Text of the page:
While people are no doubt your most valuable assets, they are far from your only assets. Your asset list will include physical assets (buildings, equipment, etc.), as well as less tangible assets (data, reputation, community confidence, staff and client mental health, etc). Rate these in terms of how vital they are to your organization, both in terms of core values and delivering services.
Now identify each asset’s vulnerabilities: What makes that asset likely to fall prey to one of the hazards you listed in Step #1? Are there aspects of your business practices or daily operations that expose that asset? Is the asset especially attractive for some reason?
In general, a vulnerability will increase the probability of an event (it makes the event more likely), increase the hazard’s magnitude (it makes such an event more damaging), or both.
Step #3: Assess the Impacts
Go through your list of hazards from Step #1 and consider the potential impact on each asset identified in Step #2.
For example, the community mental health clinic we mentioned earlier might list the following assets:
- their building
- medical supplies and pharmaceuticals
- company vehicles
- office equipment
- decades of physical documentation
- community trust
A building fire during a long holiday weekend may destroy the office and computers, damage the shuttle van, and spoil supplies, but it’s unlikely to harm your reputation with grantor foundations or shake the confidence of your clients. Meanwhile, a staff member disclosing patient information to a third party won’t cause any material damage to any asset but can cripple an organization because of the reputational damage or financial fallout from litigation.
When possible, pin down the monetary costs associated with the damage or loss of each asset. This calculation may seem heartless—especially when it comes to human lives and livelihood—but it’s important. There is always going to be some stage in your hazard reduction program when costs need to be justified. You need to be ready to show what’s at stake, both in hearts and minds, and dollars and cents.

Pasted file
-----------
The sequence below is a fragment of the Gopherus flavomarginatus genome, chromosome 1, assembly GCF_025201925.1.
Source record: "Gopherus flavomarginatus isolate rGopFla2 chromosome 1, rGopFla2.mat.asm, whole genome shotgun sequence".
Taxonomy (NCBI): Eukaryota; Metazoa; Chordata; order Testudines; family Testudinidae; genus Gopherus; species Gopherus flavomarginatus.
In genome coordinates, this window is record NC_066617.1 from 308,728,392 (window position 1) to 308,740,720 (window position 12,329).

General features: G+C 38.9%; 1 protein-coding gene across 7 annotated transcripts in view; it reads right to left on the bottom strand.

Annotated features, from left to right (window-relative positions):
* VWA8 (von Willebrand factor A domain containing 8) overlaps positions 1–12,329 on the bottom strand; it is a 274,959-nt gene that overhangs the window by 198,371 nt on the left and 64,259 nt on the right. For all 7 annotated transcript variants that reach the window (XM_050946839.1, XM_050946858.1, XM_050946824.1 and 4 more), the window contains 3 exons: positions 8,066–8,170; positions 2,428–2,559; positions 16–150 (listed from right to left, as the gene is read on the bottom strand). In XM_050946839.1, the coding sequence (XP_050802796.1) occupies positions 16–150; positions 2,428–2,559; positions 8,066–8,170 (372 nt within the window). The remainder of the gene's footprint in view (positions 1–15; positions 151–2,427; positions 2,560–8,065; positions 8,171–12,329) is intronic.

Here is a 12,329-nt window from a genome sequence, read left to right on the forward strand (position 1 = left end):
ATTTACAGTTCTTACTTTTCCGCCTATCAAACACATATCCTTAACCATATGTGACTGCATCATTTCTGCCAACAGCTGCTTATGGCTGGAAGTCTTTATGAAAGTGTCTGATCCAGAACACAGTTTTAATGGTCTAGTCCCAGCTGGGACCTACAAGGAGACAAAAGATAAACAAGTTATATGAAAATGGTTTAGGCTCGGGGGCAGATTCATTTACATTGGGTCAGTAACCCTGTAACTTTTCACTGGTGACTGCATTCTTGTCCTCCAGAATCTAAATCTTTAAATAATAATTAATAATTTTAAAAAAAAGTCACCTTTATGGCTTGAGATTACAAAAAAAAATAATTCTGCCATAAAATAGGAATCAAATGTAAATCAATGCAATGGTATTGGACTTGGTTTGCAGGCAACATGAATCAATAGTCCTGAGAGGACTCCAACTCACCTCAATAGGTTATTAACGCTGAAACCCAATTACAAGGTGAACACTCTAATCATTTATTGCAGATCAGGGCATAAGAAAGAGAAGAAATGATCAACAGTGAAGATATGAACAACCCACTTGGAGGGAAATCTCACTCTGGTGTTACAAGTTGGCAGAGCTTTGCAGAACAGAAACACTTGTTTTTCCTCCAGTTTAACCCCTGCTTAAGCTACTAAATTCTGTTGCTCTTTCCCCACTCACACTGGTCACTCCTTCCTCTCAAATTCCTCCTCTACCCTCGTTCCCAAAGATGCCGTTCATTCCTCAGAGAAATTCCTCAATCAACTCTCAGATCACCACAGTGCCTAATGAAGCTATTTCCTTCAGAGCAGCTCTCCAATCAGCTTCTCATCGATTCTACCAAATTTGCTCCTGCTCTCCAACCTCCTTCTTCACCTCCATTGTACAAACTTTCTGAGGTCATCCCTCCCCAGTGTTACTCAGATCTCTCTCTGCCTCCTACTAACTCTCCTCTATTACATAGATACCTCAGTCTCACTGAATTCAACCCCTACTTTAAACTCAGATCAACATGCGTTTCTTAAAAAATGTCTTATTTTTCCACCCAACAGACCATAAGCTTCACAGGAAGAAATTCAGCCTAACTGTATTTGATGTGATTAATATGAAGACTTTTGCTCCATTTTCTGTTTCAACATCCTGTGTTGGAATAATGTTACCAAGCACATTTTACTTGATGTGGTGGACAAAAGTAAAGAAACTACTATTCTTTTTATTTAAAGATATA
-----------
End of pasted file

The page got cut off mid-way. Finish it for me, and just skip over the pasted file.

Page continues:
Step #4: Weigh Possible Mitigations
Mitigation reduces the impact a hazard can have on your assets (and thus your organization). Mitigation might do this at any stage—by eliminating a hazard or vulnerability, by reducing the probability of an event, by lessening the magnitude of the event, or by easing its impact. Some mitigation strategies will reduce risks at multiple stages. For example, installing a new fire suppression system won’t just reduce the probability and magnitude of a fire (addressing the hazard directly), but will also reduce your insurance rate, allowing you to purchase more coverage and thus ease the impact if a freak accident should one occur. Likewise, installing a bullet-resistant or non-bulletproof barrier reduces specific threats (like armed attack or infectious disease), while also decreasing associated risks just by having a physical barrier present. It also increases the sense of safety and security among staff and volunteers.
Increasing Healthcare and Hospital Security Using the All-Hazards Process
TSS CEO Jim Richards encourages every healthcare organization—from the smallest family pharmacy to multi-campus healthcare systems—to engage in a comprehensive safety and security assessment and planning process. “As our name implies, we develop total security solutions; they are attractive, integrated solutions that fortify a building in general. You take a comprehensive look at your challenges, and we’ll help you come up with a comprehensive system for addressing them. Yes, we focus on the physical means to protect you, your staff, and your visitors. But those measures have a ripple effect. When you start refining your workplace to increase safety and security, you can make your entire facility a better, safer place to spend your days.”